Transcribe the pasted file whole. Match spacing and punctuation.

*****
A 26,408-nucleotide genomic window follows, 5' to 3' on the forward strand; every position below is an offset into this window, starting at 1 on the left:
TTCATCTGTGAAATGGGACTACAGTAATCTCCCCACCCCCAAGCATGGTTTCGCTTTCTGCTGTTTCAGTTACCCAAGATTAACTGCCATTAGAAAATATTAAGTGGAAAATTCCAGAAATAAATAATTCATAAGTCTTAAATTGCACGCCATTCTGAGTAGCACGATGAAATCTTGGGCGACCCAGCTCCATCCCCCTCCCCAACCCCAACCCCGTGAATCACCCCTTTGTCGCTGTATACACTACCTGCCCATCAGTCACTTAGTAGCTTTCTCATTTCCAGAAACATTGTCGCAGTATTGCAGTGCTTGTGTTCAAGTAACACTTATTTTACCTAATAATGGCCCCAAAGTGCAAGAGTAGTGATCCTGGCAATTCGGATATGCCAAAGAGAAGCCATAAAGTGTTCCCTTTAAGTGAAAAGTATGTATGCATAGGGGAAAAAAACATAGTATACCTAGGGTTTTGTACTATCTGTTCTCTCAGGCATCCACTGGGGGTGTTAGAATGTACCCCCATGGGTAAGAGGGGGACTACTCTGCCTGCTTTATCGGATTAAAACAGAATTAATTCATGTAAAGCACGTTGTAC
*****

A 26,408-nucleotide genomic window follows, 5' to 3' on the forward strand; every position below is an offset into this window, starting at 1 on the left:
TTCATCTGTGAAATGGGACTACAGTAATCTCCCCACCCCCAAGCATGGTTTCGCTTTCTGCTGTTTCAGTTACCCAAGATTAACTGCCATTAGAAAATATTAAGTGGAAAATTCCAGAAATAAATAATTCATAAGTCTTAAATTGCACGCCATTCTGAGTAGCACGATGAAATCTTGGGCGACCCAGCTCCATCCCCCTCCCCAACCCCAACCCCGTGAATCACCCCTTTGTCGCTGTATACACTACCTGCCCATCAGTCACTTAGTAGCTTTCTCATTTCCAGAAACATTGTCGCAGTATTGCAGTGCTTGTGTTCAAGTAACACTTATTTTACCTAATAATGGCCCCAAAGTGCAAGAGTAGTGATCCTGGCAATTCGGATATGCCAAAGAGAAGCCATAAAGTGTTCCCTTTAAGTGAAAAGTATGTATGCATAGGGGAAAAAAACATAGTATACCTAGGGTTTTGTACTATCTGTTCTCTCAGGCATCCACTGGGGGTGTTAGAATGTACCCCCATGGGTAAGAGGGGGACTACTCTGCCTGCTTTATCGGATTAAAACAGAATTAATTCATGTAAAGCACGTTGTAC